Parasite and gut-microbiota dynamics in the experimental translocation of an endangered lizard

Author: Bonnie Derne

Derne, Bonnie, 2021 Parasite and gut-microbiota dynamics in the experimental translocation of an endangered lizard, Flinders University, College of Science and Engineering

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In this thesis, I aim to inform parasite risk assessment for the translocation of an endangered skink. Translocations are potentially useful wildlife conservation strategies, but entail parasite-related risks, such as loss of host fitness and population decline, but also loss of ecosystem function if parasites are unnecessarily eliminated. Novel host-symbiont associations may arise from translocations, and existing relationships may play out differently in new abiotic and biotic environments, where hosts are likely to be stressed and immunocompromised. Predicting and minimising parasite-related costs to the hosts and the ecosystem for translocation risk assessment requires a knowledge of parasite diversity, of host-parasite relationships, and how this may change under translocation conditions. Despite this need, much of the world’s estimated parasite diversity remains undescribed, and the biology of most wildlife parasites poorly understood. This thesis helps address these knowledge gaps for the endangered pygmy bluetongue lizard (Tiliqua adelaidensis) and its parasites and other symbionts; the mite Ophiomegistus michaeli, the nematode Pharyngodon wandillahensis, and its gut bacterial communities. Specifically, I examine the dynamics of parasites and gut microbiota, and the effect on resident and translocated host fitness following an experimental population augmentation of T. adelaidensis in a wild setting.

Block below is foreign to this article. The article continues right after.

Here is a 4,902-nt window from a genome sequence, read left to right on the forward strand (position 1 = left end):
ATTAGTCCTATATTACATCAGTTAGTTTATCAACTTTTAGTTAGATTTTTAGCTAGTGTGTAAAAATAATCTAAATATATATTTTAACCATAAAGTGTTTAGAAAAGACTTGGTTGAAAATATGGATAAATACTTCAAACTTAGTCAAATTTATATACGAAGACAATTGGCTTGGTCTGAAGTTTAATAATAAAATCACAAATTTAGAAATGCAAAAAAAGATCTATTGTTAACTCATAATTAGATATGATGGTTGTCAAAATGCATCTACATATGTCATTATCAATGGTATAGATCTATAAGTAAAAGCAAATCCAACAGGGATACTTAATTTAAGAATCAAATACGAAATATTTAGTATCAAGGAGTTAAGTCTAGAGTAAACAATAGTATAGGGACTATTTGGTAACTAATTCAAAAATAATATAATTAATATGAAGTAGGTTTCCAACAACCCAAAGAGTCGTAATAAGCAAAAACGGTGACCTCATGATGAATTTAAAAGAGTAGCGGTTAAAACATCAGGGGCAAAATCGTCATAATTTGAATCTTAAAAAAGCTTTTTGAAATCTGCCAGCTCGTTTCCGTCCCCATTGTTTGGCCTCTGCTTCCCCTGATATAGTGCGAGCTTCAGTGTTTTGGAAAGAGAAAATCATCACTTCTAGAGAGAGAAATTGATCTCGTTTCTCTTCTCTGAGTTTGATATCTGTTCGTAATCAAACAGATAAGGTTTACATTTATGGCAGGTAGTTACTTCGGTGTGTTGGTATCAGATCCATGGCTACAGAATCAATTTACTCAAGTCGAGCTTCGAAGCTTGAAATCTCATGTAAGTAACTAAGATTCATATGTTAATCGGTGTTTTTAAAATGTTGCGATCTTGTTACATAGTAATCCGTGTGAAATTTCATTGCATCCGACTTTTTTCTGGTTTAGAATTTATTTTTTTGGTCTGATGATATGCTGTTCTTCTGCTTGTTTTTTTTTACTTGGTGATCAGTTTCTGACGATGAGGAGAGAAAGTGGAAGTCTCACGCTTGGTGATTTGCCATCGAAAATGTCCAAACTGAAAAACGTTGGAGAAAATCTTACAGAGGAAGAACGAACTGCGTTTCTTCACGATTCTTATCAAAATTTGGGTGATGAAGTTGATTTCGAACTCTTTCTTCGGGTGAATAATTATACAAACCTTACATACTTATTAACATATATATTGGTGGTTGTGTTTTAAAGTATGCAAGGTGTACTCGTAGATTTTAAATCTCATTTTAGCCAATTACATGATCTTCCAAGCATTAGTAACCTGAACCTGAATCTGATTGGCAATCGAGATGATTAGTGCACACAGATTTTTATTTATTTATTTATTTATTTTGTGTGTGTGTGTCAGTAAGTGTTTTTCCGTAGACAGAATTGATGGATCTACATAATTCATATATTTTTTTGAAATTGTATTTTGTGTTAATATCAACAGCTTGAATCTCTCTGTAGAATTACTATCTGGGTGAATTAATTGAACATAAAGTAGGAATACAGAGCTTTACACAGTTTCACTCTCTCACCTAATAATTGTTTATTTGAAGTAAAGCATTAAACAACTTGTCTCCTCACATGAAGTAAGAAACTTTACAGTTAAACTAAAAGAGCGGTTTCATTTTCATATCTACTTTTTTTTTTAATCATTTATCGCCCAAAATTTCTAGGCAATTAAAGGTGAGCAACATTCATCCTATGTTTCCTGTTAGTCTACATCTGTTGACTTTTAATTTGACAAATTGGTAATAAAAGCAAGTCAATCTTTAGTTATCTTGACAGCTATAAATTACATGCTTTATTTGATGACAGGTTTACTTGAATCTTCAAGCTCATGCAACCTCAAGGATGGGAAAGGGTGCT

This thesis furthers our understanding of a wildlife host-parasite system by accompanying the taxonomic description of the parasitic mite Ophiomegistus michaeli sp. nov. with the first observations on the ecology of this mite and its relationship with T. adelaidensis. With its only known host being endangered, this parasite may be at risk of co-extinction. I examined inter-population genetic variation in parasite biota in this system, with implications for local adaptation and variable host-outcomes in a multi-population translocation context. Use of single nucleotide polymorphisms in mites and nematodes revealed genetic structure among isolated host populations. I used these genetic differences to identify transmission of allopatric parasites among lizards of three different population origins sharing habitat following translocation. These transmission events were few and occurred several months after translocation, suggesting slow and host-driven parasite dispersal. Transmission mechanisms were investigated but remain unclear. Gut microbiota in T. adelaidensis were also examined over the course of the translocation as likely influences of host health. No clear differences in detected bacterial species were found among hosts from different populations, nor did communities or strains clearly change in the two years following translocation. Finally, in models based on mark-recapture data, no difference was found between the survival probabilities of translocated and resident T. adelaidensis individuals post-translocation. The lack of macroparasite spread, absence of microbial change, and unaffected survival probabilities together suggest that translocation is a relatively safe conservation intervention to undertake for the species in this respect.

This work has furthered knowledge on the host-parasite relationships in T. adelaidensis in a translocation context, and my findings suggest that parasite effects are not likely to threaten the viability of population augmentation as a conservation strategy for this species. Future research should be directed towards elucidating parasite lifecycles and transmission mechanisms, testing host fitness effects more precisely, and identifying functional roles of gut microbiota.

Keywords: Wildlife conservation, translocation, wildlife parasites, Tiliqua adelaidensis, skink, microbiota

Subject: Biodiversity and Conservation thesis

Thesis type: Doctor of Philosophy
Completed: 2021
School: College of Science and Engineering
Supervisor: A/Prof Michael Gardner